The Israeli military on Wednesday bulldozed the homes of four families of Bedouins in the eastern West Bank Governorate of Jericho.
A spokesperson for the Israeli ministry of defense unit coordinating policy for the West Bank told Reuters on the telephone that the buildings were illegal and lacked the permits deemed necessary by the Jewish state.
But village leader Ibrahim Khamees Abu Dahouk says Israel has targeted them for decades, “They started their attack against us a long, long time ago. They closed off our way to the water, they closed off areas where we used to live, and they made us enter cities, despite what we wanted. It's been a long time, not just today, some 20 to 30 years,” said Abu Dahouk.
On Thursday residents were putting up tents where their demolished homes once stood. But the families have been left with no other choice other than to sleep in makeshift shelters, with no heating or electricity,“The area where we are is a very cold area, our children are used to sleeping in proper rooms and last night they were very cold. It is cold at night. We had to start a fire so we can get warm. There is also no electricity since they [Israel] cut the electricity off from us, we used to have a generator they broke it and took it. So last night we hardly slept, our children did not sleep at all, because of the cold they could not sleep,” said Bedouin resident Jamal Abu Dahook.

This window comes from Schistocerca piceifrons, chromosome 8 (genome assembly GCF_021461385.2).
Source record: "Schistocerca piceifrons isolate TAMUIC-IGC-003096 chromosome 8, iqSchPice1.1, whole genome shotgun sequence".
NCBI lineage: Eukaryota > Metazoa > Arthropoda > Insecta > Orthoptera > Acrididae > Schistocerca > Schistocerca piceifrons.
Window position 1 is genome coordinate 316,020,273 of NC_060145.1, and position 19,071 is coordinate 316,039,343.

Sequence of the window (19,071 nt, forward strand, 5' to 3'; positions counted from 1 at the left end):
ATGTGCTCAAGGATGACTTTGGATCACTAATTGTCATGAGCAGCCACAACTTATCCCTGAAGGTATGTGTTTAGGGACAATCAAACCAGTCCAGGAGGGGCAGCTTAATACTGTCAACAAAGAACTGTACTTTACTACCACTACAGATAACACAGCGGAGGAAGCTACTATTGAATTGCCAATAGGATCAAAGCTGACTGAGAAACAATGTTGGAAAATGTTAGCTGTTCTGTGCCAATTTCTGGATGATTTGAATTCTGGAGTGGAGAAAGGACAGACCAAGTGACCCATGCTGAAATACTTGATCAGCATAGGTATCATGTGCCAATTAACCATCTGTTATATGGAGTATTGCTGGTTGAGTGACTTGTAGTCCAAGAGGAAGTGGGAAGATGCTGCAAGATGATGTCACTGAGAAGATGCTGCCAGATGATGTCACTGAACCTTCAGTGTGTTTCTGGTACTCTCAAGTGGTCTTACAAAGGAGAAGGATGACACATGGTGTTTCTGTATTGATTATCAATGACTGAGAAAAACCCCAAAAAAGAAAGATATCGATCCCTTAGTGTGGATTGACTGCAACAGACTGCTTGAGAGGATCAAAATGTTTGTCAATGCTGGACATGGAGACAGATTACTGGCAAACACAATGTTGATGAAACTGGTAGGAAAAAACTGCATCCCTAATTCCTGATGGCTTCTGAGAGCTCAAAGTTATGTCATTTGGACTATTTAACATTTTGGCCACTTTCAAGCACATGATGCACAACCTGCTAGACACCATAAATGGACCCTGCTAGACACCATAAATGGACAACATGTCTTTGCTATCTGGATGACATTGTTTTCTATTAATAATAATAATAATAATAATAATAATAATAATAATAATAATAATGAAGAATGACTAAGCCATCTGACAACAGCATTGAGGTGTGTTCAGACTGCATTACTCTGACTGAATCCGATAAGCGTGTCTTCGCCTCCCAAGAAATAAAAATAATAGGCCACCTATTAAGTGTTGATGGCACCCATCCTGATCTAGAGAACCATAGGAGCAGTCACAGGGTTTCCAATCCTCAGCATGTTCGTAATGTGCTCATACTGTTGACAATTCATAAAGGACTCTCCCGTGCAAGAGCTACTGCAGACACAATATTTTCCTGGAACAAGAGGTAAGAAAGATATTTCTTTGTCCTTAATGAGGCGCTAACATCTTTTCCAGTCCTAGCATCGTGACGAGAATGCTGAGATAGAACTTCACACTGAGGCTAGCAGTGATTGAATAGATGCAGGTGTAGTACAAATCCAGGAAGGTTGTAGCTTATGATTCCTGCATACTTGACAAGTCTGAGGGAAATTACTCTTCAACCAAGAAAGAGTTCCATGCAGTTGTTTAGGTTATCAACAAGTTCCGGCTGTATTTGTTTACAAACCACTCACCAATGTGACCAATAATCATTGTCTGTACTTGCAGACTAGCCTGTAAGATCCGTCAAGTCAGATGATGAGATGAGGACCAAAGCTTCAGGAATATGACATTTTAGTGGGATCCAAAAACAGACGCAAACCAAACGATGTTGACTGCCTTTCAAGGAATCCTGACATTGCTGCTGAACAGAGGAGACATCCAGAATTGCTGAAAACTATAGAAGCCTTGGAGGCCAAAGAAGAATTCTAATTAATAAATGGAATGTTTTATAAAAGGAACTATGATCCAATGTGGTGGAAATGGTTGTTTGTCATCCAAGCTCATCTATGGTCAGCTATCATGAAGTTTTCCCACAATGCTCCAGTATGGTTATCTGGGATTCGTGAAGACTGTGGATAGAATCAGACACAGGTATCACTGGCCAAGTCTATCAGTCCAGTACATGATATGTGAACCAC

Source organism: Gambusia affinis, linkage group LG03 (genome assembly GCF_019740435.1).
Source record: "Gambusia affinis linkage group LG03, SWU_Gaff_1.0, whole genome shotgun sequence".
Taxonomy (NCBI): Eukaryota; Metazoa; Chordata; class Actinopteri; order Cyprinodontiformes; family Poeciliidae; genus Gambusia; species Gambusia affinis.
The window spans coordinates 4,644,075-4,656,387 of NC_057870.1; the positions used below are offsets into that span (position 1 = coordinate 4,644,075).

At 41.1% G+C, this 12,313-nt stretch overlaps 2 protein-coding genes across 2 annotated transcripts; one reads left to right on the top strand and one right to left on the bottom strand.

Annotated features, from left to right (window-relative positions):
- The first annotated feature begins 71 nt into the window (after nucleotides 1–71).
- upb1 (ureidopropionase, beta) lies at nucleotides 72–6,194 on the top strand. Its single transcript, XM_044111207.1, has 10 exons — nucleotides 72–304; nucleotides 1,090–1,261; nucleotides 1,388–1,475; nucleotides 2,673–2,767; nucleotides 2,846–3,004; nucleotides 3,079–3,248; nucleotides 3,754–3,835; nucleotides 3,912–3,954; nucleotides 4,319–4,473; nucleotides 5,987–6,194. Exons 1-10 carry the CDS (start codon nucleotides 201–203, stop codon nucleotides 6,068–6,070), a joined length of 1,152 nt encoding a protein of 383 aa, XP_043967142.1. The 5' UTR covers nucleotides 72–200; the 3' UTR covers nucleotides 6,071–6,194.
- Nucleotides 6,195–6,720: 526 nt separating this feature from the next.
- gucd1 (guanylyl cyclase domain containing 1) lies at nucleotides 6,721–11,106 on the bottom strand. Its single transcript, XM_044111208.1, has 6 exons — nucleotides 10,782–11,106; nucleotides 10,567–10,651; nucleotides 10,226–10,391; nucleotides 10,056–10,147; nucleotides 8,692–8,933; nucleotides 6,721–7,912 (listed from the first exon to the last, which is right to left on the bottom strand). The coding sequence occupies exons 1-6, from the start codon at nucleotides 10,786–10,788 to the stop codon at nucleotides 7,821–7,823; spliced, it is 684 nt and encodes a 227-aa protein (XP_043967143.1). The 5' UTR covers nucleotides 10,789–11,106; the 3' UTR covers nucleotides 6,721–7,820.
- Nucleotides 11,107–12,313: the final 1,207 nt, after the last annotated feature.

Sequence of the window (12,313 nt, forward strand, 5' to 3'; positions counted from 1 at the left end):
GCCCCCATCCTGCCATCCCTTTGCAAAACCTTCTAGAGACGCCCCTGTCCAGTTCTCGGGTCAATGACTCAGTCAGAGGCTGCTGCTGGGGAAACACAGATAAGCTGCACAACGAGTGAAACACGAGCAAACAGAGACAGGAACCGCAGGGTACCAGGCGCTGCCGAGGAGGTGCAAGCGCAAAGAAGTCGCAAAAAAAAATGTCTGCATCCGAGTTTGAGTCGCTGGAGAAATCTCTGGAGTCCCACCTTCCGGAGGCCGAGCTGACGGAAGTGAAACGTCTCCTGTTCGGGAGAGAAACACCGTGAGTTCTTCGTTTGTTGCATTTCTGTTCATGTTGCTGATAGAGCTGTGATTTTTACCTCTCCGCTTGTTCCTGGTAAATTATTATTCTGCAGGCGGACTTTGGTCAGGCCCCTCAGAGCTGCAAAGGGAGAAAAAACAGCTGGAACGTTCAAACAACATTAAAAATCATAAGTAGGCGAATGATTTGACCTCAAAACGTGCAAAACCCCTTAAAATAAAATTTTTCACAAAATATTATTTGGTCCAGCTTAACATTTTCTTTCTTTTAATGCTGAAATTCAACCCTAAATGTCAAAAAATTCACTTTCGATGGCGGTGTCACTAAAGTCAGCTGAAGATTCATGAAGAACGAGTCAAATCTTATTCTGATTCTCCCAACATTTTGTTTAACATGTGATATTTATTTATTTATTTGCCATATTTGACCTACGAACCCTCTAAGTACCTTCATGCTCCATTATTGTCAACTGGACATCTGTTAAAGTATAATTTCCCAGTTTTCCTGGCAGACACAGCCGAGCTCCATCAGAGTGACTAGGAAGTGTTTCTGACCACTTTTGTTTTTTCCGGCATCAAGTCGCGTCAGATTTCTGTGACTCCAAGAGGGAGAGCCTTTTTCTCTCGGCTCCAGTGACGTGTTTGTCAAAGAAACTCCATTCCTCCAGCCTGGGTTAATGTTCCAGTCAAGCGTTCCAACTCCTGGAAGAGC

The Bedouin say they are being forced to forgo many aspects of their traditional way of life which relies on land, livestock and tents. All have been targets of Israeli restrictions.
This Bedouin community consisting of 35 people is located in Area C, the 60 percent of the West Bank that is under Israeli control and where most Jewish settlements are located.
European Union ministers have criticized Israel for forcing some Bedouin communities to leave their land in Area C, adding that economic life for Palestinians in the territory had to be improved.
Israel retains military authority and full control over building and planning in Area C. Up to 70 percent of it is off-limits for Palestinians, classified as Israeli settlement areas, firing zones, or nature reserves, say non-governmental organizations.
In the remaining 30 percent there are restrictions that reduce the possibility for Palestinians to get building permits.